None of us are able to achieve success without some help along the way. Is there a particular person who you are grateful towards who helped get you to where you are? Can you share a story about that?

I always fantasized about leaving my full-time corporate job to become a life and corporate coach. While I was still working at Mastercard I actually hired a powerhouse corporate coach, Jeanni Esti from Compagna Enterprises, to coach our Executive Marketing team. She ended up being the embodiment of the life I was longing for. She had left a big company to get her own coaching certification a decade prior, and had built the life and lifestyle she wanted through her coaching work and doing what she absolutely loves. She was my role model in action — and somehow, just her being who she was gave me the courage to take the steps forward that would make my dream a reality. One could say I experienced what I wanted through her, and then borrowed that energy to make it happen for myself. When they say that people come into your life for a reason, she proved it to be true. Today I see her as a true friend, a colleague, a co-conspirator, a mentor and a selfless champion of mine who truly changed my life (and the lives of so many others and counting) just by being, not by doing. So grateful for you Jeannie Esti!

What advice would you suggest to your colleagues in your industry to thrive and avoid burnout?

Our habits either help us to create the life that we want, or stand in our way of creating that life. What do you need to feel fully grounded, and connected to your true self? Your true self is the essence of you. Quieting your mind and experiencing your own breath is all it takes to connect inward. Your true self is always there for you. Trust that. Nothing about your true self needs to be fixed. However, there are sometimes things — noise from our own minds or the outside world — standing in the way of connecting to our true selves. Once you connect to your true self, ask yourself what you need to thrive each day. There can be some non-negotiables here. For me, working out fuels whatever else I do that day. If I say no in the moment, I pay all day. Boundaries are also important in order to prevent burnout — especially since we are conditioned to say yes to things that don’t serve us. So, I have to say NO to some other things so that I can YES to working out, so I have the energy to be who I want to be each day.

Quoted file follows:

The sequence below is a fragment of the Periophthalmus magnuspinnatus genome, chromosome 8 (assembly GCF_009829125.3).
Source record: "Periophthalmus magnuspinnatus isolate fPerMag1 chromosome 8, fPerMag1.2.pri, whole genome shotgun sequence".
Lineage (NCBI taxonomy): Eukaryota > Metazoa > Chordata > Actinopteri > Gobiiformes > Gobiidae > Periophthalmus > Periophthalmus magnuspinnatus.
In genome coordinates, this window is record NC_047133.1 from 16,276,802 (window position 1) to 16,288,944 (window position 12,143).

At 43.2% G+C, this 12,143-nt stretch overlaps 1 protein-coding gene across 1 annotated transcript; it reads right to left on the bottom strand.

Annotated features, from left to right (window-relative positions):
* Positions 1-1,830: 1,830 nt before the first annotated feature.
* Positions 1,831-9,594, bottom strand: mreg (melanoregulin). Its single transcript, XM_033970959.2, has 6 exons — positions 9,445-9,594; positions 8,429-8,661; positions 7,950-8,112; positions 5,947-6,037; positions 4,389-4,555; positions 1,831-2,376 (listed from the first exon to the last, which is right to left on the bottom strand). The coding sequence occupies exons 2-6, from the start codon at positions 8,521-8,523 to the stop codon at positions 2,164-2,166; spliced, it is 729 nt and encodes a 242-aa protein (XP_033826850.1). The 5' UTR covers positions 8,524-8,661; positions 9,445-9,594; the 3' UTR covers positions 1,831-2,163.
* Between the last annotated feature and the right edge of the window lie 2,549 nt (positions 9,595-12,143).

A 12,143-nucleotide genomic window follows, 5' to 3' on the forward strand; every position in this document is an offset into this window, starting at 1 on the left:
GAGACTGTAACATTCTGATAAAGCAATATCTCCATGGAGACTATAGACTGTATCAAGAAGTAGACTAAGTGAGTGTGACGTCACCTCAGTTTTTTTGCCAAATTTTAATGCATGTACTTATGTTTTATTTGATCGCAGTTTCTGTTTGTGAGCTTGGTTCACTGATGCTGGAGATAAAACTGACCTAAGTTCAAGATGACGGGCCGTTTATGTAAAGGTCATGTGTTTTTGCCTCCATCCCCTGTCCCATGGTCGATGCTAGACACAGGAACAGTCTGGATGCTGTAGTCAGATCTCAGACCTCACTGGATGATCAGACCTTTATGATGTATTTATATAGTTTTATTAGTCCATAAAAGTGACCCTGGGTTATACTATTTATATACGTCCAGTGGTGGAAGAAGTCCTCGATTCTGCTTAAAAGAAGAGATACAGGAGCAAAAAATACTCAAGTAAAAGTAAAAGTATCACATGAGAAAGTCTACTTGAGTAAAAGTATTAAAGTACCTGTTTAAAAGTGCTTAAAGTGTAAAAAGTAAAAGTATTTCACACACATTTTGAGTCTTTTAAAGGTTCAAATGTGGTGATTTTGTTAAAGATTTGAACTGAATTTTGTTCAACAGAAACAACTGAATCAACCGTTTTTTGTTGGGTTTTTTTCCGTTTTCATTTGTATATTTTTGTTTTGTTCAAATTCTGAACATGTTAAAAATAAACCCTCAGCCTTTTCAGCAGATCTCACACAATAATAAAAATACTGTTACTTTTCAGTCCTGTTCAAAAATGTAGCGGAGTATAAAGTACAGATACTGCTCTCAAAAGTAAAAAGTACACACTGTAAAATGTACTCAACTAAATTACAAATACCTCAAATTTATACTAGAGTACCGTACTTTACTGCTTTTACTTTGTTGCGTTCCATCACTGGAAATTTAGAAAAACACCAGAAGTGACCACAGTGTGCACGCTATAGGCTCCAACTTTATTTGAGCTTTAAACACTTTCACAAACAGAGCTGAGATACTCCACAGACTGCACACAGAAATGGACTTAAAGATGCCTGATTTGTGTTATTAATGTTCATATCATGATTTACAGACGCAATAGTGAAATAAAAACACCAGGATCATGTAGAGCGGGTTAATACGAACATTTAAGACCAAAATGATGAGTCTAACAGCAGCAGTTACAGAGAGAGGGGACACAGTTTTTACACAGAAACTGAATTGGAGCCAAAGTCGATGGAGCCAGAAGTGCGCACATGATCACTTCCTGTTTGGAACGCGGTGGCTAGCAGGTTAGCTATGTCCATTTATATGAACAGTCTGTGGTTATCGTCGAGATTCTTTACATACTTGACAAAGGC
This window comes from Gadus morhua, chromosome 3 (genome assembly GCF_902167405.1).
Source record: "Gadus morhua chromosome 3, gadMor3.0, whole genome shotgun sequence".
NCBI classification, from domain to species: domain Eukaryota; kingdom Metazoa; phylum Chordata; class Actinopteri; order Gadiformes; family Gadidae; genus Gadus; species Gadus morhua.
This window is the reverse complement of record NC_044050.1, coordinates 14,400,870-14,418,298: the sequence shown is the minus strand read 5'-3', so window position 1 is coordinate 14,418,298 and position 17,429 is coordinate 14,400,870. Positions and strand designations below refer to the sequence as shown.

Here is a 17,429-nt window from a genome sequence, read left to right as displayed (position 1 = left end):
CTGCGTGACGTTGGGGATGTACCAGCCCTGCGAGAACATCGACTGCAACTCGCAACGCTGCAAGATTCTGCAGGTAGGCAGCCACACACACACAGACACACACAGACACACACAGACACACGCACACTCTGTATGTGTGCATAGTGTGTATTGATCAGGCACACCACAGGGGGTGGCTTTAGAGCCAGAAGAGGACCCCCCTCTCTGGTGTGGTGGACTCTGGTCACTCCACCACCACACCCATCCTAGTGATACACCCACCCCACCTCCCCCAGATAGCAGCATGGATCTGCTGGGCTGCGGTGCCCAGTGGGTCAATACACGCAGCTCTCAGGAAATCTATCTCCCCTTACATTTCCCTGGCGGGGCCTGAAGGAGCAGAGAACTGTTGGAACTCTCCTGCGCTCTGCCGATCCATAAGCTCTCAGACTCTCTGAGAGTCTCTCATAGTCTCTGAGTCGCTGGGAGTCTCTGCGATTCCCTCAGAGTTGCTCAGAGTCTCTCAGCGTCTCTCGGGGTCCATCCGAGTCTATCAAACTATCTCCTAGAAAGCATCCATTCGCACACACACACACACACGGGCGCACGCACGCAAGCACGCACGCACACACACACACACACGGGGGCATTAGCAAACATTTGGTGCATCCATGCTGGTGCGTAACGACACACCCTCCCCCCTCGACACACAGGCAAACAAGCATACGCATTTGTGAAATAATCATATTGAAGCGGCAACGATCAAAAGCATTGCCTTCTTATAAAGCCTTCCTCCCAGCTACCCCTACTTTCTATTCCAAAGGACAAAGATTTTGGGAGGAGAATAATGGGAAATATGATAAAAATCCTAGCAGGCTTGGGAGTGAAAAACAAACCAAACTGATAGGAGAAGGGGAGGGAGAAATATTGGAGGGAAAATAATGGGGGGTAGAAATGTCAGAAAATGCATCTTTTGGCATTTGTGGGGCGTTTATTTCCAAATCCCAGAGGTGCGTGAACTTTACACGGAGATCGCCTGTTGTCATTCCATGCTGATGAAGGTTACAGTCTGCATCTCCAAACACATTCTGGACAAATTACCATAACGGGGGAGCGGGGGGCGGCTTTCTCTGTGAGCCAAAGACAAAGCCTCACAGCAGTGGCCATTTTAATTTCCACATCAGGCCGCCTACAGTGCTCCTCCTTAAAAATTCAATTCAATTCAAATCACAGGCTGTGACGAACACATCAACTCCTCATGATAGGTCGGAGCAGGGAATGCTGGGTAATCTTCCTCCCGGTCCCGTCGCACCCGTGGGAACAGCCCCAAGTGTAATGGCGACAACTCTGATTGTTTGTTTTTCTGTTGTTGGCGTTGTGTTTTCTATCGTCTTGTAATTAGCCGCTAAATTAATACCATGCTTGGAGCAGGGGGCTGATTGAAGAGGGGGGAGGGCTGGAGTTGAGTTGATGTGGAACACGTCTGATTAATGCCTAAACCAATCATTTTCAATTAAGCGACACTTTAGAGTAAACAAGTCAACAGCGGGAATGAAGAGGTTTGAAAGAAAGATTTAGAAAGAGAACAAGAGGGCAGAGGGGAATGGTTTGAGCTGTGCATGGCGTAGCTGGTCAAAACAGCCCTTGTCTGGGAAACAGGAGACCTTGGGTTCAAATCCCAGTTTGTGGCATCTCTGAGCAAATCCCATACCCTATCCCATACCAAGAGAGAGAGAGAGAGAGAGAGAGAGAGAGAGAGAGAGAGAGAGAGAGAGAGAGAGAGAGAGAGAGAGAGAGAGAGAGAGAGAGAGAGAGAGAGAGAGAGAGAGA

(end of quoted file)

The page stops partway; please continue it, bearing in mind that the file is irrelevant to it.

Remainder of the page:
What advice would you give to other leaders about how to create a fantastic work culture?

When I worked at Mastercard as an SVP in Human Resources, that was our mandate — to give employees a fantastic work experience and culture! Culture is all about creating a conscious work environment. Every culture needs something different — however, what is important is to live the culture you are trying to create (and to source what is needed from the audience that you are serving so that it’s relevant and aspirational). It’s similar to living your values. If you say something is important but you don’t live it, you are out of balance. If you claim to have a work culture that values work life flexibility, for example, then commit to what you espouse — don’t give women or men a passive aggressive response when they want to work from home, that sort of thing. Walk the talk and be the change that you want to see in your business and personal world — that is key to living a culture. I think Lou Gerstner from IBM once said, you don’t change a culture, you invite employees to change a culture.” So true!

Ok thank you for all that. Now let’s move to the main focus of our interview. Mental health is often looked at in binary terms; those who are healthy and those who have mental illness. The truth, however, is that mental wellness is a huge spectrum. Even those who are “mentally healthy” can still improve their mental wellness. From your experience or research, what are five steps that each of us can take to improve or optimize our mental wellness. Can you please share a story or example for each.